“It’s the intimacy, it looks beautiful, and we always end up playing Dublin around Christmas, so we end up in the Temple Bar with all this festive stuff. It feels like Christmas to me. I’m buzzing with coming back.”

“If someone asked me to get up in Temple Bar afterwards I’d do it. I’m not sure that’s how it works, though, so I’ll probably stay quiet in the corner.”

It’s not Dublin, though, but New York that stands out in Ogden’s writing. He’s talked recently about the influence of Paul Simon, in particular, on his sound. There’s also a closer personal connection, too.

“Katie, my wife, and I spend time in New York each year, and it’s become a special place for us,” he says. “Obviously when I’m touring, she’s working, so it’s our time together, after New Year. It’s always freezing, but it’s the only time we get to spend off together.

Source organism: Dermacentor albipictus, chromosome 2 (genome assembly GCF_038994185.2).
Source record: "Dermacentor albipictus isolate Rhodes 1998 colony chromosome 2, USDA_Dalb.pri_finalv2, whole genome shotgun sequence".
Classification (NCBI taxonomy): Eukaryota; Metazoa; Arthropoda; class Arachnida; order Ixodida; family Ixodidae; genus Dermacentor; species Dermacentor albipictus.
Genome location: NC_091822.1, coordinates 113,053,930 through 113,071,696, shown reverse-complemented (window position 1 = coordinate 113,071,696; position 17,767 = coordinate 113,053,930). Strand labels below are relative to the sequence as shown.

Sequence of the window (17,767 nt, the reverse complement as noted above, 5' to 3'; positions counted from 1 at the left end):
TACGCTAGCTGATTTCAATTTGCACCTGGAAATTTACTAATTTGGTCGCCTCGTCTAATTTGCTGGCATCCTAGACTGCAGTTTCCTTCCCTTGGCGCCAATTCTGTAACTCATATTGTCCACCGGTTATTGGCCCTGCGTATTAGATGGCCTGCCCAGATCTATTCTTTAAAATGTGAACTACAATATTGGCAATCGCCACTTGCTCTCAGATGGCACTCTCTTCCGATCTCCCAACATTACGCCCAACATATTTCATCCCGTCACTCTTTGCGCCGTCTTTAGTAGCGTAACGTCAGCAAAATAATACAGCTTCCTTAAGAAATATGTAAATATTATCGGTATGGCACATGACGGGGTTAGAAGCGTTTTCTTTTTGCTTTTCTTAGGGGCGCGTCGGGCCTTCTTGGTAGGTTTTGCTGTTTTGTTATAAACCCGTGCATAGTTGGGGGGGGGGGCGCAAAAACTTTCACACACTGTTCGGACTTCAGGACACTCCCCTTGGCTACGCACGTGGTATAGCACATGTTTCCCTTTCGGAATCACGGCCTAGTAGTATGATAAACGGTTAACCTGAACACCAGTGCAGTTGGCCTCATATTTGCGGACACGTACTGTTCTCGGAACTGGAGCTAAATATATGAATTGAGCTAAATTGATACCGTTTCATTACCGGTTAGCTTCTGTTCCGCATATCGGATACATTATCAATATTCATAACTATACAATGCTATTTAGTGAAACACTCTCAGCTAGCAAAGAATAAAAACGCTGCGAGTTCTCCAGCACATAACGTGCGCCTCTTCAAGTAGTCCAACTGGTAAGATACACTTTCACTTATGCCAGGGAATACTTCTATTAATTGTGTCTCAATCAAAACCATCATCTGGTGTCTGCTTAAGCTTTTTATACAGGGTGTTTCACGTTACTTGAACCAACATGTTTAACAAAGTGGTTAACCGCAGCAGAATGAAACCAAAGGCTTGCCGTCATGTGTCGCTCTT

“I fell in love with the place. It’s everything I wanted it to be, like stepping into a movie set. Oddly, ‘Ode To NYC’ was written for a Netflix show, though they didn’t use it. That’s how it came about, but I love the place.”

Once the tour’s over, and the New Year trip to New York complete, thoughts will turn, however briefly, to a fifth record that patterns suggest might arrive sometime in 2024.

“We’re always looking ahead,” Ogden says. “I’m already writing for the fifth album, and I just want to keep enjoying it. We enjoy spending time together. Staying inspired, enjoying ourselves, and not staying in one lane, is the long term plan.”

Blossoms play Olympia Theatre, Dublin, on December 6. Tickets here. Blossom will open for The Kooks in Dublin’s Fairview Park this June 28th.